Weldon Students’ Creativity and Skill Manifested in Senior Design Innovations

Through the 2012-2013 academic year, Weldon students completed a diverse collection of senior design projects that demonstrated unique solutions to healthcare or clinical problems. Here is a summary of their work.

Fall 2012 Senior Design Projects included:

  • A device that is able to quantitatively define and monitor the progression of peripheral neuropathy (PN) by evaluating changes in skeletal muscle electrical activity, sweat gland function, and muscle tension during ankle reflex.*
  • A prosthetic for patients with Proximal Femoral Focal Deficiency (PFFD). This prosthetic has a gear box that is used to give the user a 90 degree bending motion at an artificial knee joint. This will allow users better mobility and the ability to participate in everyday activities. †
  • A companion device to an electric wheelchair utilizing an automated feedback system to regulate an external temperature being applied to the surface of the user. The combined functions of this device will provide comfort for the user and can help maintain continuous body temperature for quadriplegics.
  • Hospital software application that can provide physicians and nurses with an assessment of the likelihood that heart failure patients will be readmitted if discharged based upon an analysis of the patient’s diagnosis and compliance.
  • A novel electro-magnetic pumping system that provides pulsatile blood flow to congestive heart failure patients. This design can be implanted through the rib cage making the surgery less invasive.
  • A low-cost, innovative chemical approach using an infant’s urine to diagnose iron deficiency. This design uses an iron specific indicator to bind the iron in the urine and create a visible color output that will be used to diagnose the infant’s iron level.  (Thanks to Abbott Laboratories for sponsoring this project and mentoring the students.)
  • A walker for the elderly that reduces the risk of falls by monitoring heart rate and detecting obstacles in the user’s path. This device is also equipped to alert proper authorities in the event a fall occurs.
  • A method of detecting mild to moderate traumatic brain injury (TBI) in order to prevent further injuries that may result from high risk behaviors. This design is based on the presence of protein S100b in the blood.
  • A device that is able to provide physicians with a visual feedback system for heart pacemaker lead placement.
  • An endotracheal tube design that causes less physical trauma and allows patients to verbally communicate while undergoing mechanical ventilation.
  • A waterproof device that a swimmer would wear on their forearms that consists of an accelerometer and a gyroscope to calculate the orientation of their hand-arm position.  Through an audio tone the device will signal to the swimmer when their arm is not in an optimal orientation.
  • A hand prosthetic device that would allow a person who has lost a portion of their fingers to sew.

*Fall 2012 Senior Design Best Project Award Winner (tie). Team members were Megan Kochert, Andrea Lawrence, Thomas McNamara, and Jennifer Waite. The project also won the NCIIA E-Team Stage 1 Competition.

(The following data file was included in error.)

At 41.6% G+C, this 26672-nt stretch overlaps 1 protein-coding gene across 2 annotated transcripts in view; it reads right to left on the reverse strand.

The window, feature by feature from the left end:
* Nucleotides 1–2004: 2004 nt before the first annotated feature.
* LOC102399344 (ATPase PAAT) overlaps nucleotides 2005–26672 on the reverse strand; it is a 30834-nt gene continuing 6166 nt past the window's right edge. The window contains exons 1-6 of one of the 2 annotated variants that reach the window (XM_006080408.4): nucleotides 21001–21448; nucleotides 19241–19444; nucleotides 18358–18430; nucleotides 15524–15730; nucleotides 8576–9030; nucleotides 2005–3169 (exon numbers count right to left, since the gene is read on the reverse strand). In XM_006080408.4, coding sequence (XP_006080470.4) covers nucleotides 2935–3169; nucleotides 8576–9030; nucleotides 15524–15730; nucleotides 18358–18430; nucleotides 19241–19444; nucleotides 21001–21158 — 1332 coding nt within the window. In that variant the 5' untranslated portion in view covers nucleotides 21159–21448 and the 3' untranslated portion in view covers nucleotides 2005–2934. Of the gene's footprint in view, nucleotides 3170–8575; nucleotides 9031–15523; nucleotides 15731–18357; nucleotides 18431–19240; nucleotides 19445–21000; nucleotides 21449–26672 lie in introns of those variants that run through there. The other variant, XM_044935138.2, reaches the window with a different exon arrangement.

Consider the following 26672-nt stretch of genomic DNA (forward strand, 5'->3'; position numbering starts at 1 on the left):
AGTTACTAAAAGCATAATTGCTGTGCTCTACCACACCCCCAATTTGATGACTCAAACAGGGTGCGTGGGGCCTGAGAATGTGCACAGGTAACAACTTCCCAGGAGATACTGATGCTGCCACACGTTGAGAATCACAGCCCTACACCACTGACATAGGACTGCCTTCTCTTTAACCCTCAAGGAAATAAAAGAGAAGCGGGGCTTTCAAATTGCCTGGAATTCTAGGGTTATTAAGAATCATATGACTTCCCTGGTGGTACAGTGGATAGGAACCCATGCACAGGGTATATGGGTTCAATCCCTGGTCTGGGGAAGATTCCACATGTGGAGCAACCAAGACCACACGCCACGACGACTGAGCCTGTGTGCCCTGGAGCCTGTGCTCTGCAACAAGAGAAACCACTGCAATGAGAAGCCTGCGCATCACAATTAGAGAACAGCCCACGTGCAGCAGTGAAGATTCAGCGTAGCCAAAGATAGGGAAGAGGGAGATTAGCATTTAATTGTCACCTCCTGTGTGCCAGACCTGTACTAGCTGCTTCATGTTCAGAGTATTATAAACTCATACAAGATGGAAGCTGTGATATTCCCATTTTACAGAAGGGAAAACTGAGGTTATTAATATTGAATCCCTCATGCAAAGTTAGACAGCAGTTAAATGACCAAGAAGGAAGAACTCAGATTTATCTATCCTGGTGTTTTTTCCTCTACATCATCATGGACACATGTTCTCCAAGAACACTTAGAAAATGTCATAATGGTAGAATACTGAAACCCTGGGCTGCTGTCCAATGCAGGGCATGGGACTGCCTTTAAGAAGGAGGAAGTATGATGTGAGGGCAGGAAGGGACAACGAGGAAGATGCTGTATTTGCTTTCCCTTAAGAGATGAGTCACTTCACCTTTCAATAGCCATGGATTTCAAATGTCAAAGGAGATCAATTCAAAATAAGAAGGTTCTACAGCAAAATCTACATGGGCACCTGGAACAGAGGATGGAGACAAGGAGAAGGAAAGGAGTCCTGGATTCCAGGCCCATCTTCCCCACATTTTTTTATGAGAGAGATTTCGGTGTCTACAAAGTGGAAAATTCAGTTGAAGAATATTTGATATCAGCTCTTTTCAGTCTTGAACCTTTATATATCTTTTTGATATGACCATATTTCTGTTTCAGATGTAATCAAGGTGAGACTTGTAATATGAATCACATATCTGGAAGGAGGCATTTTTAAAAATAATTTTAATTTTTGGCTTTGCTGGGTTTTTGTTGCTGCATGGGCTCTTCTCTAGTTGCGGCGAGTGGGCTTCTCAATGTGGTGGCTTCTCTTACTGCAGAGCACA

†Fall 2012 Senior Design Best Project Award Winner (tie). This project was housed in ME and was one of the School's first ME/BME collaboration teams. Team members were Sajed Dosenba (ME), Ted Kramer (ME), Alexandra Guerra (BME), James Vandewalle (ME), and Benjamin Zakhary (BME). This project also won 2nd place in ME's Malott Innovation Award Competition.


Spring 2013 Senior Design Projects included:

  • A spinal cage made from a metal that will degrade while bone fusion is occurring so that normal bone replaces the degraded metal. This design will result in the patient having no residual metal left in the body once the vertebrae have been fused.‡
  • A procedural method of determining the concentration profile of a drug in skin using Stimulated Raman Scattering (SRS) microscopy to assess concentrations of molecules within thin layers of tissue without using molecular tags.
  • A fetal heart-rate monitor that is low-cost, shockproof, and waterproof. It uses audio feedback to monitor the heart rate and provide visual and audible signals to the user. This device will enhance prenatal care in developing countries.
  • A colorectal cancer screening management website was developed for medical clinics. This program is able to estimate a patient’s risk for colorectal cancer and will improve the efficacy of colorectal cancer treatment by enabling preventative care.
  • A reduced size, lightweight knee brace that is strong enough to handle the wear and tear of use by a football player.
  • A spring loaded suture, which allows for dynamic movement of the adduction muscles to allow for vocalization in patients with vocal fold paralysis (VFP). This design will improve breathing and eating, while retaining the patient’s ability to speak.

‡ Spring 2013 Senior Design Best Project Award Winner. Team members were Timothy Druyos, Paull Gossett, Emily McCuen, Robert Wilson.

Thanks to Weldon School faculty and staff members J. Paul Robinson, Ann Rundell, Marcia Pool, and Allison Sieving for advising the senior design teams. Thanks also goes to all the faculty members and clinical mentors who supported the teams in their senior design projects.